3 Replies - 295 Views - Last Post: 11 June 2012 - 09:26 AM Rate Topic: -----

#1 meany  Icon User is offline

  • New D.I.C Head

Reputation: 1
  • View blog
  • Posts: 3
  • Joined: 07-June 12

mysql query question

Posted 11 June 2012 - 08:45 AM

I am very new to php, and I am trying to follow a tutorial into creating a blog using php and mysql.

I have been following this tutorial relatively easily until I came across this block of code:
$query = mysql_query("SELECT first_name, last_name FROM people WHERE id = " . $inAuthorId);
$row = mysql_fetch_assoc($query);
$this->author = $row["first_name"] . " " . $row["last_name"];


I remember that I should stay away from mysql_ functions, as recommended by the php.net site.
However, I just would like to understand the first line of the code.
From my understanding, I am taking the first_name and last_name data from the table "people". However, I do not understand the
"WHERE id = " . $inAuthorId part.

Also, I would appreciate if I could see the block of codes in PDO form.

Thanks!

Is This A Good Question/Topic? 0
  • +

Replies To: mysql query question

#2 eZACKe  Icon User is offline

  • Garbage Collector

Reputation: 120
  • View blog
  • Posts: 1,278
  • Joined: 01-June 09

Re: mysql query question

Posted 11 June 2012 - 09:23 AM

That query will, as you said, query the person table and retrieve the first_name and last_name fields. Everything after WHERE in an SQL statement is considered the WHERE Clause. In this specific WHERE Clause, you're using the id field to narrow down your search in the db table.

In this example, $inAuthorId was probably already set to something, most likely a number, but doesn't have to be. Now in the mysql_query function, you're concatenating the first part of the query and this variable. So if the variable's value was 2 your query would look like:

SELECT first_name, last_name FROM people WHERE id = 2

So this query will return the first_name and last_name of the row in the people table which has id equal to 2.

If I were doing this in PDO it'd look something like:


$sql = "SELECT first_name, last_name FROM people WHERE id = :theId";
		$result = self::$pdo->prepare($sql);
		$params = array(
			'theId' => $inAuthorId
		);
		$result->execute($params); 
		$result->bindColumn('first_name', $firstName);
$result->bindColumn('last_name', $lastName);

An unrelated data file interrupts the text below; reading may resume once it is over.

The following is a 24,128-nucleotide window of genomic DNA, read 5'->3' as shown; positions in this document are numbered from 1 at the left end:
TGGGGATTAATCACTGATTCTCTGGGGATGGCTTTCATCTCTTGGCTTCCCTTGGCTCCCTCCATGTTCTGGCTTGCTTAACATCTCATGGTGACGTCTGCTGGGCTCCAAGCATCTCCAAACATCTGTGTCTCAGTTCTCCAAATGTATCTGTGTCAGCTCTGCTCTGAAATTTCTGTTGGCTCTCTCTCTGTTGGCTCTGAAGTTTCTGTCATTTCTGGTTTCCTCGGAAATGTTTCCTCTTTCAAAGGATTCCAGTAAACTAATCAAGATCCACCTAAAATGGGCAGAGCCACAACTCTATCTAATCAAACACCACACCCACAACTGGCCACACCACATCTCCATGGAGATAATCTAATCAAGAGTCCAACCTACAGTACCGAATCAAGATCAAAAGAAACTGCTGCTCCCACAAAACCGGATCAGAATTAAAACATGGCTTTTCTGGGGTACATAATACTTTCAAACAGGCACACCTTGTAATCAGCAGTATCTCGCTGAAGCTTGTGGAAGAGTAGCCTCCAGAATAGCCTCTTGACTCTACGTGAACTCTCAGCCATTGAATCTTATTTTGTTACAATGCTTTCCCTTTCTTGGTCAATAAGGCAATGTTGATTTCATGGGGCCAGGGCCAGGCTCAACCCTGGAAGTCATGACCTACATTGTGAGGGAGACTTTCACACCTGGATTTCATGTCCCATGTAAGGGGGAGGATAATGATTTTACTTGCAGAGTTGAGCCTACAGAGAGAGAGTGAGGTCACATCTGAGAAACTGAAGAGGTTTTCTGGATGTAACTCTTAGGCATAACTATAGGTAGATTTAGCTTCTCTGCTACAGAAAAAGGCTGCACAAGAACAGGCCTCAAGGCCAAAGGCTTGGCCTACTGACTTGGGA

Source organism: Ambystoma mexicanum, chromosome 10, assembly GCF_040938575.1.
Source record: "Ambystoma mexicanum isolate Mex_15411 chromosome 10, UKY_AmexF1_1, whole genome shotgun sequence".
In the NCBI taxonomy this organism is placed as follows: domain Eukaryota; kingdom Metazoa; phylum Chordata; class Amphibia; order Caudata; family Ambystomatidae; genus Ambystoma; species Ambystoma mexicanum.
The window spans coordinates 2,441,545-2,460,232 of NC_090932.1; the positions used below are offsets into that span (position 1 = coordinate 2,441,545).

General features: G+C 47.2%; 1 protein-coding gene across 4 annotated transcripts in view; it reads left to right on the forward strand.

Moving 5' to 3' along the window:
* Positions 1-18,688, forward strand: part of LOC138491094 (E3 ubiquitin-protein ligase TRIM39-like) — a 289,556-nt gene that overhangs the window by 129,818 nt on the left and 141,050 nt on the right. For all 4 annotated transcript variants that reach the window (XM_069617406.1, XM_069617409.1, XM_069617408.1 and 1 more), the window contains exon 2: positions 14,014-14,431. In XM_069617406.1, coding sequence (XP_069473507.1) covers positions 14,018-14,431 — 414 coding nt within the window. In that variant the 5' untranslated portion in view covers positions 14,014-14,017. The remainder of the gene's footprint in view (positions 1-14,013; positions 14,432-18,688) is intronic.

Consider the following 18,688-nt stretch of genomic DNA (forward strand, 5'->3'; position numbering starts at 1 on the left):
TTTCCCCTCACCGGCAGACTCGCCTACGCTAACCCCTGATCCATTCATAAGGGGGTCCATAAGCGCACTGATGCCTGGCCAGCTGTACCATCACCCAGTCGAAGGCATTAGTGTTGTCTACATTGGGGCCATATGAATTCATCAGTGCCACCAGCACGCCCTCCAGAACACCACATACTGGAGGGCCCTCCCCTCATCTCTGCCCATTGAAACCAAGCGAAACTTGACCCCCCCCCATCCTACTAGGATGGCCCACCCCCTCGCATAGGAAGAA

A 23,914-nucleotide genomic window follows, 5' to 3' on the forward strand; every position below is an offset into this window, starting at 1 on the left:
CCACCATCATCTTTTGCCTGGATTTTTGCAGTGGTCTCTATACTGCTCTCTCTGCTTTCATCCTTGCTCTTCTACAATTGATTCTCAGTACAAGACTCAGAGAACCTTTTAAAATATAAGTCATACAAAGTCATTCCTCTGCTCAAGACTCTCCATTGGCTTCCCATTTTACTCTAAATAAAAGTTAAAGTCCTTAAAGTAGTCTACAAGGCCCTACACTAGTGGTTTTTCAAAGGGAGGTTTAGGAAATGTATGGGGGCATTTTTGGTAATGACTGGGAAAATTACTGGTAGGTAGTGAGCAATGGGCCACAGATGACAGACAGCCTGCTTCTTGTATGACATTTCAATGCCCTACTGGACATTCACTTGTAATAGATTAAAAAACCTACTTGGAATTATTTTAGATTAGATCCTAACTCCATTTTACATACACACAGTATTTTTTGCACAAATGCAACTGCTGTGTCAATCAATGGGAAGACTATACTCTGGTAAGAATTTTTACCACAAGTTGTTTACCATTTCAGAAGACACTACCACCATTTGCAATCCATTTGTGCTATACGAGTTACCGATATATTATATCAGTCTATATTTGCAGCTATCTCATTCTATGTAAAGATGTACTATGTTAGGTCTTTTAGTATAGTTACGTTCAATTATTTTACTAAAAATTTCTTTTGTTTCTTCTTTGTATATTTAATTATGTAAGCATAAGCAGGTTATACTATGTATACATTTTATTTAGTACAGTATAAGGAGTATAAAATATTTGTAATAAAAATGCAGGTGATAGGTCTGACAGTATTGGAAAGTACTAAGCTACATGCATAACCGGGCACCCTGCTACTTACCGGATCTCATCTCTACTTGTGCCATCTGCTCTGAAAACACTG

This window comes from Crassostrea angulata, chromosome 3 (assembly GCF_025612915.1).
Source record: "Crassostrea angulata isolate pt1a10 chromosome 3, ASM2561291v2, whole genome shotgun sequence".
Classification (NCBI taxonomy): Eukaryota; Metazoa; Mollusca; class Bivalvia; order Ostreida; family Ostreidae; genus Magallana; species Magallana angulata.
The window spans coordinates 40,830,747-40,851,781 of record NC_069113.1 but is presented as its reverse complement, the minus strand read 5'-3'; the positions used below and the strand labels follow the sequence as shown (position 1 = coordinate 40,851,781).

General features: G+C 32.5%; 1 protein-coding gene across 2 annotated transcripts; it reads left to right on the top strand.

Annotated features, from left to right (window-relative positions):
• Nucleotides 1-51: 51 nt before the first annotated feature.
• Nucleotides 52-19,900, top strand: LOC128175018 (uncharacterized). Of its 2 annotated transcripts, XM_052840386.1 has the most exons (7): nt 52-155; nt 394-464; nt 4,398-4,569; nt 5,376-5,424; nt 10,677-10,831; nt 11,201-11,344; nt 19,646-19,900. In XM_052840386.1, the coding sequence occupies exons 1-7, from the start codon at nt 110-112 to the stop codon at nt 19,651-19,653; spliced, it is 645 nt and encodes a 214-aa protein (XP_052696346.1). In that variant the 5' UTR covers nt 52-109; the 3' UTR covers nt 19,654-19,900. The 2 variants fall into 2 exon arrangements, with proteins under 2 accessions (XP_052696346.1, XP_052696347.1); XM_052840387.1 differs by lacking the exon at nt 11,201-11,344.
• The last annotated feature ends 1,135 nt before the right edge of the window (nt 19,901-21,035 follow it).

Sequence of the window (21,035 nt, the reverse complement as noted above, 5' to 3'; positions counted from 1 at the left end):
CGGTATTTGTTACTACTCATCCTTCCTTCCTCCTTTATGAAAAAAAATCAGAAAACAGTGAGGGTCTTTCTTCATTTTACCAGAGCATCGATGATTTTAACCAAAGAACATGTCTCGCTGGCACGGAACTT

$result->fetch(\PDO::FETCH_BOUND);



For more info on PDO: http://php.net/manual/en/book.pdo.php

This post has been edited by eZACKe: 11 June 2012 - 09:24 AM

Was This Post Helpful? 1
  • +
  • -

#3 CTphpnwb  Icon User is online

  • D.I.C Lover
  • member icon

Reputation: 2881
  • View blog
  • Posts: 9,958
  • Joined: 08-August 08

Re: mysql query question

Posted 11 June 2012 - 09:23 AM

Think of WHERE as a conditional. The query will only return values that match the conditions in it. In this case, the id must contain the same value as $inAuthorId.

PDO:
http://www.dreaminco...duction-to-pdo/
Was This Post Helpful? 1
  • +
  • -

#4 Duckington  Icon User is offline

  • D.I.C Addict

Reputation: 169
  • View blog
  • Posts: 606
  • Joined: 12-October 09

Re: mysql query question

Posted 11 June 2012 - 09:26 AM

The WHERE clause filters the results.

Say you just selected first_name & last_name from people, this might return a load of rows like:

first_name | last_name
Bob|Smith
Jim|Smith
Frank|Lampard
John|Terry
etc..

By using a WHERE clause you can filter it down to exclude all rows that don't meet the condition in your clause.

E.g. if you put "WHERE last_name = 'Smith'"

It would get filter out all the rows that don't have 'Smith' as the last_name in your results.

So WHERE id = $inAuthorId is doing the same thing. It's using whatever value has been put into the $inAuthorId variable beforehand in your script, and filternig out all the rows that don't have that value in their "id" field/column.
Was This Post Helpful? 1
  • +
  • -

Page 1 of 1